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Breaking With the PBA

Crystal Beach’s The Strand reports on a setback for the Public Bridge Authority on the other side of the US-Canadian border:

Reliable sources report to The Strand that the proposed lease by the town of the Buffalo and Fort Erie Public Bridge Authority-owned Mentholatum Building is off the table and the building will be put up for sale.

According to the same sources, a threatened lawsuit by a Jarvis Street business owner as well as the taint of possible conflict of interest has given the PBA pause; the offer of a five year lease at $1.00 per year is canceled.

The outcry from citizens when the lease proposal was announced was not anticipated by either PBA or town officials. The past practice in such interactions between the PBA and the town often went unnoticed. This deal however, brought forth the ire and concern of many citizens and a lawsuit was in the works. Since the mayor has recently proved he is adept at cost overruns (see NRP Headquaters SNAFU,) the refurbishment of the Mentholatum Building was expected to cost close to $2 million. The charity groups that were slated to use the building will have to stay put as the building will now go up for sale.

Many will take comfort in knowing that the public exposure of the lease/sweetheart deal may well have caused its demise, but the PBA stranglehold on the town through its puppet mayor is a long way from being eliminated. The reason the Mentholatum Building was bought in the first place by the PBA was to thwart the plans of the Ambassador Niagara bridge project. Those plans were to build an international bridge on the International Railroad property. The abandoned Mentholatum building backs on to the IRR land. Once the building was bought, the PBA had no real use for it; it was just a strategic acquisition, so why not seal the deal with the town and make it an offer it can’t refuse? Far be it for Doug Martin to refuse a “gift” from his number one supporters, so the town went ahead and took the bait, despite the obvious signs of conflict and pandering – not to mention that the PBA exceeded its mandate by purchasing property that was not to be used for Peace Bridge purposes. (The PBA’s past practice of “donating” to various causes and charities has also come under scrutiny to the point that it has been banned from certain “gifts” to groups.)

Well, this particular sweetheart deal was thwarted, perhaps by the threatened lawsuit; perhaps by the state of the building; perhaps because it will cost hundred of thousands of dollars to make it environmentally sound; perhaps because the deal would open a whole can of worms regarding the inappropriate relationship between the PBA and certain town officials and perhaps it was just that the good people of Fort Erie finally caught a break. While the various charities will have to “pay” rent where they are now located, the taxpayers of Fort Erie were just saved a world of trouble and higher taxes. Schadenfreude. It’s a beautiful word.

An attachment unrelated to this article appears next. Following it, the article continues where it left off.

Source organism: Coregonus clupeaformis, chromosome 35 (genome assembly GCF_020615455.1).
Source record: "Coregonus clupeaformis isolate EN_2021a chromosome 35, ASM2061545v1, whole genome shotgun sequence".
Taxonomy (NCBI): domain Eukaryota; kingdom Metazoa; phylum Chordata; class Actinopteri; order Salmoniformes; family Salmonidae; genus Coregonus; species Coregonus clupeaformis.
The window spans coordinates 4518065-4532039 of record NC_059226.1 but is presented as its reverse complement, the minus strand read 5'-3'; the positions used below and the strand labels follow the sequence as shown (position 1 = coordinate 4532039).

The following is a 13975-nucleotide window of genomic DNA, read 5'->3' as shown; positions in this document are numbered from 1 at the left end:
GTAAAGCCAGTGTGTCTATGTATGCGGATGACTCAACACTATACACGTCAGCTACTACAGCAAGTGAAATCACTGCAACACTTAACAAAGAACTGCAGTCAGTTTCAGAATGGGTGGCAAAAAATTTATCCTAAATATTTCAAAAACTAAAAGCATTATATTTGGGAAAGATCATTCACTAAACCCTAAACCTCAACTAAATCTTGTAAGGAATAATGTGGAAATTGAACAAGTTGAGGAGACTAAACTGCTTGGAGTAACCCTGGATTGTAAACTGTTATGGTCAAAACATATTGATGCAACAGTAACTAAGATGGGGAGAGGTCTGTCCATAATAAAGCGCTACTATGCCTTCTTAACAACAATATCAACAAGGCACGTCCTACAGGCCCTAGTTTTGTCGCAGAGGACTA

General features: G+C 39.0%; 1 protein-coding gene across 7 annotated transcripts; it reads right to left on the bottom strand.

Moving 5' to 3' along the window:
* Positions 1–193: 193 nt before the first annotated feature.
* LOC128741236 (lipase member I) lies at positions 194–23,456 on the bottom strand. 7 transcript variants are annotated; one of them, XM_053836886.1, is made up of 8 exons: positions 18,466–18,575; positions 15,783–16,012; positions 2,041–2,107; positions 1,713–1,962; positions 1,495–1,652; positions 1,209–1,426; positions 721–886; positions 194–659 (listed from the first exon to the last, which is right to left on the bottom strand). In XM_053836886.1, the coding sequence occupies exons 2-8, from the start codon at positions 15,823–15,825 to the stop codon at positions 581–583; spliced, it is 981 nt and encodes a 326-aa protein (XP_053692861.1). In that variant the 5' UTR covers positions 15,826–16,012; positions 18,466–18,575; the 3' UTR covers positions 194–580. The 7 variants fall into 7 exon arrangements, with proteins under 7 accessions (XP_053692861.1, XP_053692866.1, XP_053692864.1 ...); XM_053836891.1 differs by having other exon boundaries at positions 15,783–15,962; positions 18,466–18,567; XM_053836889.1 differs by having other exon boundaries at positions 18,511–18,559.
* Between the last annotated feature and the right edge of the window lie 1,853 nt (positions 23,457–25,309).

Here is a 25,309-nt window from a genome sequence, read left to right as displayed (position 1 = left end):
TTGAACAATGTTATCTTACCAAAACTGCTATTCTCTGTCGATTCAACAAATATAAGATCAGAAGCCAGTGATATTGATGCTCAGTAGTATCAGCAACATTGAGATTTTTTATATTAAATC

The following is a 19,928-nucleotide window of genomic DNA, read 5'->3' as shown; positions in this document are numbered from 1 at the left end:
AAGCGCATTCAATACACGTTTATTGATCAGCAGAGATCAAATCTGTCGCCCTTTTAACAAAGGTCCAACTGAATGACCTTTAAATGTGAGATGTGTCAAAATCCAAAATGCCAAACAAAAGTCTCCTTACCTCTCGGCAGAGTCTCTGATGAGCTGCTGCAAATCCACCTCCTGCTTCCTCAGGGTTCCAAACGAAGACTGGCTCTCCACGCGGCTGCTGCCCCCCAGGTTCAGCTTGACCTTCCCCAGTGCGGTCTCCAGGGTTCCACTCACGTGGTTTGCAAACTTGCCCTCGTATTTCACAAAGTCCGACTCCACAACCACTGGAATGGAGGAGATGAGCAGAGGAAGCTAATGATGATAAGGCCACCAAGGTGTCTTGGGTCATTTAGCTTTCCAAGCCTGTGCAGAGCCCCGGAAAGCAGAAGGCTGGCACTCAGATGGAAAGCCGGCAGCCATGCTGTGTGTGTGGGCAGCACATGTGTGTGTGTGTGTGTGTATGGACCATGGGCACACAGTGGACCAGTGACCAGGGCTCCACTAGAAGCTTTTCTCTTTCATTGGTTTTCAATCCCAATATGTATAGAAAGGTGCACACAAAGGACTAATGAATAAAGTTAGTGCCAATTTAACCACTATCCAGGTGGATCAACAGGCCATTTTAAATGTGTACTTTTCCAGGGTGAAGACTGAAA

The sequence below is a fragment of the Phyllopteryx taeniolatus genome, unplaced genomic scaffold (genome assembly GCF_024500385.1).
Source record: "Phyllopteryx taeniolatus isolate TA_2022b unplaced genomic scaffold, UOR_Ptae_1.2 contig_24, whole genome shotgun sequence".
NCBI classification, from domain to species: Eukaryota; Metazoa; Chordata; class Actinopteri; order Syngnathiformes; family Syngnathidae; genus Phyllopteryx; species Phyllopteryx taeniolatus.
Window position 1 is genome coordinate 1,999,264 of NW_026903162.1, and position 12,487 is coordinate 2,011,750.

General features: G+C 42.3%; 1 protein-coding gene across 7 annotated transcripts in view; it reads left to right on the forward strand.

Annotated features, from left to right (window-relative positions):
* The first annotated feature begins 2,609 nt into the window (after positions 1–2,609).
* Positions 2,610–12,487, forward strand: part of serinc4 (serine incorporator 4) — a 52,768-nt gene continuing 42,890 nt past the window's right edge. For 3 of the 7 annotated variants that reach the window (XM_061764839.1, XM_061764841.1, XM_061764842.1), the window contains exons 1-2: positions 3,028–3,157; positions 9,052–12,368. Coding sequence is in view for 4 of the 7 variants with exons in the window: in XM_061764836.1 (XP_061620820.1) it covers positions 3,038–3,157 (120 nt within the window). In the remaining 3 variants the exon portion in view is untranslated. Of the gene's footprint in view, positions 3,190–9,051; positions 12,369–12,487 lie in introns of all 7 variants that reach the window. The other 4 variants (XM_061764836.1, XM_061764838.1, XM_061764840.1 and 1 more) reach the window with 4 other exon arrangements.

• Thomas Connors

    If you are going to rely on The Strand for information, well that’s fine, I suppose, but you’ll be doing you and your readers a great disservice.

    Just who are the sources? All her sources are anonymous, either non-existent or one of a pair of town councillors with great political axes to grind and who seem compelled to provide just enough information to validate the author’s delusions.

    There was no citizen outcry. One Jarvis Street landlord who rents space to charities was upset and threatened a lawsuit and he lives in Niagara Falls. Other complaints came from the usual bunch of bridge baiters who stand to make a lot of money from a new bridge that would bisect Fort Erie.

    I’d like to see some proof that “The PBA’s past practice of “donating” to various causes and charities has also come under scrutiny to the point that it has been banned from certain “gifts” to groups.” I’d like to see proof that the building is not environmentally sound. I’d like to see proof that the building required $2 million refurbishment. I’d like to see proof that local charities somehow will benefit from now having to rent office space at market rates.

    And most of all, I’d like the anonymous sources to step up so we know where they’re coming from — transparency works both ways.